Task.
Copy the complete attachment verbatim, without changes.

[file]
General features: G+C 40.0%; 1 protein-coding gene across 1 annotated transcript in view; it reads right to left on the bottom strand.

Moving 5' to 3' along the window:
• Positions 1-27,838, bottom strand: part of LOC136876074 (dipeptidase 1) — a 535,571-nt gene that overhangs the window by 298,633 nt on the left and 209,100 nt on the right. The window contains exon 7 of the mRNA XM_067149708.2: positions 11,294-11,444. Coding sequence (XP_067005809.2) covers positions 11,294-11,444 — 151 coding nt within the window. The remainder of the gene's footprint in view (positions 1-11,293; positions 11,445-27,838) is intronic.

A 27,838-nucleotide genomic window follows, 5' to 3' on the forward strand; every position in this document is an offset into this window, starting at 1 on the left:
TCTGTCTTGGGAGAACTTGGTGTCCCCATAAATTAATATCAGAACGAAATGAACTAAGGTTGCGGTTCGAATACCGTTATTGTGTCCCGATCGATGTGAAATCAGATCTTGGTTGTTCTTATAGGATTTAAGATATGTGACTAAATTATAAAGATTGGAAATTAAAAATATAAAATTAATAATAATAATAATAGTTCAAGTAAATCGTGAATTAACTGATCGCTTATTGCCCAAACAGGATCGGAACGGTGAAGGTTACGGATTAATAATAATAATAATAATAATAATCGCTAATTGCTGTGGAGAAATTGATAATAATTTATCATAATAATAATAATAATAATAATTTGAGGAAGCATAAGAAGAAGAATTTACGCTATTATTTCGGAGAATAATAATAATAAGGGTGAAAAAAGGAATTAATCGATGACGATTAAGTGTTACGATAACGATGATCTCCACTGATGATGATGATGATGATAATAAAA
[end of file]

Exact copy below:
General features: G+C 40.0%; 1 protein-coding gene across 1 annotated transcript in view; it reads right to left on the bottom strand.

Moving 5' to 3' along the window:
• Positions 1-27,838, bottom strand: part of LOC136876074 (dipeptidase 1) — a 535,571-nt gene that overhangs the window by 298,633 nt on the left and 209,100 nt on the right. The window contains exon 7 of the mRNA XM_067149708.2: positions 11,294-11,444. Coding sequence (XP_067005809.2) covers positions 11,294-11,444 — 151 coding nt within the window. The remainder of the gene's footprint in view (positions 1-11,293; positions 11,445-27,838) is intronic.

A 27,838-nucleotide genomic window follows, 5' to 3' on the forward strand; every position in this document is an offset into this window, starting at 1 on the left:
TCTGTCTTGGGAGAACTTGGTGTCCCCATAAATTAATATCAGAACGAAATGAACTAAGGTTGCGGTTCGAATACCGTTATTGTGTCCCGATCGATGTGAAATCAGATCTTGGTTGTTCTTATAGGATTTAAGATATGTGACTAAATTATAAAGATTGGAAATTAAAAATATAAAATTAATAATAATAATAATAGTTCAAGTAAATCGTGAATTAACTGATCGCTTATTGCCCAAACAGGATCGGAACGGTGAAGGTTACGGATTAATAATAATAATAATAATAATAATCGCTAATTGCTGTGGAGAAATTGATAATAATTTATCATAATAATAATAATAATAATAATTTGAGGAAGCATAAGAAGAAGAATTTACGCTATTATTTCGGAGAATAATAATAATAAGGGTGAAAAAAGGAATTAATCGATGACGATTAAGTGTTACGATAACGATGATCTCCACTGATGATGATGATGATGATAATAAAA